If you or a loved one is suffering from a mental health issue, the focus is on getting better. But once you are feeling better, what's next? Dr Byrne discusses why RELAPSE PREVENTION should be an important part of your treatment plan.
When Prozac was first introduced in 1987, it generated a wave of excitement – finally, there seemed to be a new antidepressant medication with fewer side effects that worked well. Over the years, there has been a shift towards disappointments – efficacy of antidepressants seems low, side effects seem high, and placebo effects may be larger than we first thought.
To date, we do not have a good explanation for why antidepressants work for some people and not others. Perhaps our best data comes from a government study called STAR-D (Sequenced Treatment Alternatives to Relieve Depression)*. This study showed that about the first antidepressant medication eliminated depression in about one-third of patients and improved depression in about one-half of patients. In the next level, some patients had a medication switch, and depression was eliminated in another one-quarter of these patients. Other patients tried to add on another medication and about one-third of these patients became symptom-free. There were an addition third and fourth level switch available. Over the course of the total four levels, about 70% of patients became symptoms free.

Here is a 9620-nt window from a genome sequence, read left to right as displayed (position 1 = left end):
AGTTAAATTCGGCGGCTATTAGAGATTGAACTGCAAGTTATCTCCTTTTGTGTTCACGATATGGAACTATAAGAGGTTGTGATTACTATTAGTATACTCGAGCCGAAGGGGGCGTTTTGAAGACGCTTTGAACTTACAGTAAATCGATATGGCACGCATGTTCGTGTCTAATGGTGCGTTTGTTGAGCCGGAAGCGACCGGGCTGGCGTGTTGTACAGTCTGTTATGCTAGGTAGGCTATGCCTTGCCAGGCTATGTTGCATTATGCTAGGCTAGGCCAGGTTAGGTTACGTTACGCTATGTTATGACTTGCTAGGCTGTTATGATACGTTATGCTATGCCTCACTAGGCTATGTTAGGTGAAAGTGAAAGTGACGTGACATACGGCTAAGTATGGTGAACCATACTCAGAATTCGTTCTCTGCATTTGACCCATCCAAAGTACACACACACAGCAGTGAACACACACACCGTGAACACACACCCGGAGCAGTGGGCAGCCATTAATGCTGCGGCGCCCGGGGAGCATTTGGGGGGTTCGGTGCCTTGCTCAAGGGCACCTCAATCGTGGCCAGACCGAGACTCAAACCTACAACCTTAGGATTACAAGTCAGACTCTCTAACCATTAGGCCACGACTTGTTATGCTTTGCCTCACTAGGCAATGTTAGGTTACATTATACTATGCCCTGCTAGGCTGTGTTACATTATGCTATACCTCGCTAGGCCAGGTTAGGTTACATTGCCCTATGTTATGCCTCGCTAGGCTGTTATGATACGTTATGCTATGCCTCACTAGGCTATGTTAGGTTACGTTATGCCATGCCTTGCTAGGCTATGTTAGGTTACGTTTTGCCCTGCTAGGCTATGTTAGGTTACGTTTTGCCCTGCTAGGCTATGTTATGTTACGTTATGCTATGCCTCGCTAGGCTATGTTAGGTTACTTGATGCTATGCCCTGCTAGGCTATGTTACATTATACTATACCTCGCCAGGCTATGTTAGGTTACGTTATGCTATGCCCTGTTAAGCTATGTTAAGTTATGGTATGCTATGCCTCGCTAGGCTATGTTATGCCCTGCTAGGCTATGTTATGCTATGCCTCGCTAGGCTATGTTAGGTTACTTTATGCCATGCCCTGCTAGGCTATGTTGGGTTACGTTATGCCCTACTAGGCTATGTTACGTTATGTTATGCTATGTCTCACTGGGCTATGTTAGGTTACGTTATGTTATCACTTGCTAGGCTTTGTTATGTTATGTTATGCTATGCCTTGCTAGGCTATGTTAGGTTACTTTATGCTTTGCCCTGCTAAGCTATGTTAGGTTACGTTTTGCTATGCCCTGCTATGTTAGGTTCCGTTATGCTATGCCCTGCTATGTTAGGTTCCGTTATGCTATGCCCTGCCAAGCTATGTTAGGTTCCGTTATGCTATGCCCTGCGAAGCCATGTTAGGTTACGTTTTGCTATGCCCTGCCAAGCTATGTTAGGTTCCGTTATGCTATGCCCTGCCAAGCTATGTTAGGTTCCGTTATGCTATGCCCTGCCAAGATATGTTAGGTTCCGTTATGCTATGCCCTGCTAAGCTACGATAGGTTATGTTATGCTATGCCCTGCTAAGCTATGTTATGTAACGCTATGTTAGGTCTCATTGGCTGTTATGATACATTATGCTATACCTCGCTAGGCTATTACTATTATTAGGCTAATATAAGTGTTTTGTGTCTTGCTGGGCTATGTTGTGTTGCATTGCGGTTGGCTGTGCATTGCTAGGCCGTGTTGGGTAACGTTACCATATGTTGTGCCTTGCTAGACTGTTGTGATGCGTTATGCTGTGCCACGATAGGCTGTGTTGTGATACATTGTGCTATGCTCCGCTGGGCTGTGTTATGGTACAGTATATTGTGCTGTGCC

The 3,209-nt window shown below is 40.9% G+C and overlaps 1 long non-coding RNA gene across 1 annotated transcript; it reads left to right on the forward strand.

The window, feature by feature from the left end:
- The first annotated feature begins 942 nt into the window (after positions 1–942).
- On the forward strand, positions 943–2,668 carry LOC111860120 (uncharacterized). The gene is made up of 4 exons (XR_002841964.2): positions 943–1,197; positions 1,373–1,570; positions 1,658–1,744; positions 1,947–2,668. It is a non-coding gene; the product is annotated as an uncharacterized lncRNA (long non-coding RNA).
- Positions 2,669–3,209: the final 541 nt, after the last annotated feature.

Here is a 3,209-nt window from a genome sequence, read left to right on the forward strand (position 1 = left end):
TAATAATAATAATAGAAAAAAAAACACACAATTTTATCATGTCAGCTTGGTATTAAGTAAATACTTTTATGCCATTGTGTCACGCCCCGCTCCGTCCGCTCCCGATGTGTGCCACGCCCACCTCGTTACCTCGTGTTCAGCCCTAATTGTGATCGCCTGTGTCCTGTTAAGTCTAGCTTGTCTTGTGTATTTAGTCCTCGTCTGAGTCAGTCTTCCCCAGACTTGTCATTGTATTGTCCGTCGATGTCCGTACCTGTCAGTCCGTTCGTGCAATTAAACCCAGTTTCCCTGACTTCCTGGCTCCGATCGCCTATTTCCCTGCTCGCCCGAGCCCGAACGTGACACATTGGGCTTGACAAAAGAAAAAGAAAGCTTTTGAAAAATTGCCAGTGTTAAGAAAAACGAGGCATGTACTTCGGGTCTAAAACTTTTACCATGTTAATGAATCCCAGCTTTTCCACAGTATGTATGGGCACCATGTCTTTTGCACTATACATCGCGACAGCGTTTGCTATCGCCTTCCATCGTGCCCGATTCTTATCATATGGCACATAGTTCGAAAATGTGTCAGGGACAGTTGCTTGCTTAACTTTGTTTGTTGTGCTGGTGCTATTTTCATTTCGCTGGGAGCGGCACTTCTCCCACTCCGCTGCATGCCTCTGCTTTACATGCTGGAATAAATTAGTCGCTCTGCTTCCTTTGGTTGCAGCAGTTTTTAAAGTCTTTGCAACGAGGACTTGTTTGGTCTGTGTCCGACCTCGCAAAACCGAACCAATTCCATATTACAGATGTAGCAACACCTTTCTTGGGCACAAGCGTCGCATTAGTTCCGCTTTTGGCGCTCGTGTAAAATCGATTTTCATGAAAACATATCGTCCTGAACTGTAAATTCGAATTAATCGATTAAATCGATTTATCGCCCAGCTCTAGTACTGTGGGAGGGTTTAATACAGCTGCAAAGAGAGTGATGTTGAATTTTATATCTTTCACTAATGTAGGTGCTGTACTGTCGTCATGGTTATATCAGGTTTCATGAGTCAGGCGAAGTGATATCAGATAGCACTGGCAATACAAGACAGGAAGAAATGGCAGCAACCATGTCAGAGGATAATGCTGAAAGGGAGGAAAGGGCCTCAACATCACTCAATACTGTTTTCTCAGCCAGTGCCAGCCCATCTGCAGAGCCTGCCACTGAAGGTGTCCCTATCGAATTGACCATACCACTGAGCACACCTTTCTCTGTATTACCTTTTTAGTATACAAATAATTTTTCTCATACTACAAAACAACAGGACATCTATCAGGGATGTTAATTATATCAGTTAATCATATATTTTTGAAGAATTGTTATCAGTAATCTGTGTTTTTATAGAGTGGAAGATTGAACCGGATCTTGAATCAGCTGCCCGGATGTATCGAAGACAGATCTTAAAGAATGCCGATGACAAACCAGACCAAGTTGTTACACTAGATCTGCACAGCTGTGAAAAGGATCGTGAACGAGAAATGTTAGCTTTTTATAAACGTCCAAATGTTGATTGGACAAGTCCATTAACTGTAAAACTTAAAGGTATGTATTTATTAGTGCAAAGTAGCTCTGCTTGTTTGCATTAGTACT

So what does this mean? Even in a controlled study, there were 30% of patients who did not become symptom-free, even after 4 different medication changes! Clearly, medication does not work for everyone.
So what can you do? Here are some options you can consider:
Live mentally healthy,
Dr. Jennie Byrne
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